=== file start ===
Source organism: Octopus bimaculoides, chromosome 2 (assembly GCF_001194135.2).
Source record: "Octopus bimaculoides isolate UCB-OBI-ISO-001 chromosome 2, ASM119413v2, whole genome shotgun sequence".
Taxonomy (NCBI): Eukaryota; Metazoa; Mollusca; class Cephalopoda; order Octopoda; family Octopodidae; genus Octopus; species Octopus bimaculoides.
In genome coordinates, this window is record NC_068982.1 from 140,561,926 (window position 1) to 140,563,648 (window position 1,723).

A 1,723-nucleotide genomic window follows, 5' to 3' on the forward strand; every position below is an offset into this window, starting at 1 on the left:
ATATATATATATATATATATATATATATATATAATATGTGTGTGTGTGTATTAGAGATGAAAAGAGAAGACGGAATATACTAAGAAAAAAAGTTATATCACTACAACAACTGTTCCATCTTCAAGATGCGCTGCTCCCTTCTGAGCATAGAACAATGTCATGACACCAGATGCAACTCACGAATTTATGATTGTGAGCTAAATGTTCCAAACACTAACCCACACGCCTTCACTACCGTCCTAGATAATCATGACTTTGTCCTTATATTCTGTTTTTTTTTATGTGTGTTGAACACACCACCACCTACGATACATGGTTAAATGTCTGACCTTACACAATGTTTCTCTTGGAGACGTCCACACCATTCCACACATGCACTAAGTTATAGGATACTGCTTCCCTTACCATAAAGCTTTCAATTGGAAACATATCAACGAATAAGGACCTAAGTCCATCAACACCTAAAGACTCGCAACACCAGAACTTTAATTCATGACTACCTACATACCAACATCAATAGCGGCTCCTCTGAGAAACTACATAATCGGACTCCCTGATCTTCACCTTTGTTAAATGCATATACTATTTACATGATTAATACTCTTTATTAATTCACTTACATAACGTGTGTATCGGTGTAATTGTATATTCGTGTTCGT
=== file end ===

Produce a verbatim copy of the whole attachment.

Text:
Source organism: Octopus bimaculoides, chromosome 2 (assembly GCF_001194135.2).
Source record: "Octopus bimaculoides isolate UCB-OBI-ISO-001 chromosome 2, ASM119413v2, whole genome shotgun sequence".
Taxonomy (NCBI): Eukaryota; Metazoa; Mollusca; class Cephalopoda; order Octopoda; family Octopodidae; genus Octopus; species Octopus bimaculoides.
In genome coordinates, this window is record NC_068982.1 from 140,561,926 (window position 1) to 140,563,648 (window position 1,723).

A 1,723-nucleotide genomic window follows, 5' to 3' on the forward strand; every position below is an offset into this window, starting at 1 on the left:
ATATATATATATATATATATATATATATATATAATATGTGTGTGTGTGTATTAGAGATGAAAAGAGAAGACGGAATATACTAAGAAAAAAAGTTATATCACTACAACAACTGTTCCATCTTCAAGATGCGCTGCTCCCTTCTGAGCATAGAACAATGTCATGACACCAGATGCAACTCACGAATTTATGATTGTGAGCTAAATGTTCCAAACACTAACCCACACGCCTTCACTACCGTCCTAGATAATCATGACTTTGTCCTTATATTCTGTTTTTTTTTATGTGTGTTGAACACACCACCACCTACGATACATGGTTAAATGTCTGACCTTACACAATGTTTCTCTTGGAGACGTCCACACCATTCCACACATGCACTAAGTTATAGGATACTGCTTCCCTTACCATAAAGCTTTCAATTGGAAACATATCAACGAATAAGGACCTAAGTCCATCAACACCTAAAGACTCGCAACACCAGAACTTTAATTCATGACTACCTACATACCAACATCAATAGCGGCTCCTCTGAGAAACTACATAATCGGACTCCCTGATCTTCACCTTTGTTAAATGCATATACTATTTACATGATTAATACTCTTTATTAATTCACTTACATAACGTGTGTATCGGTGTAATTGTATATTCGTGTTCGT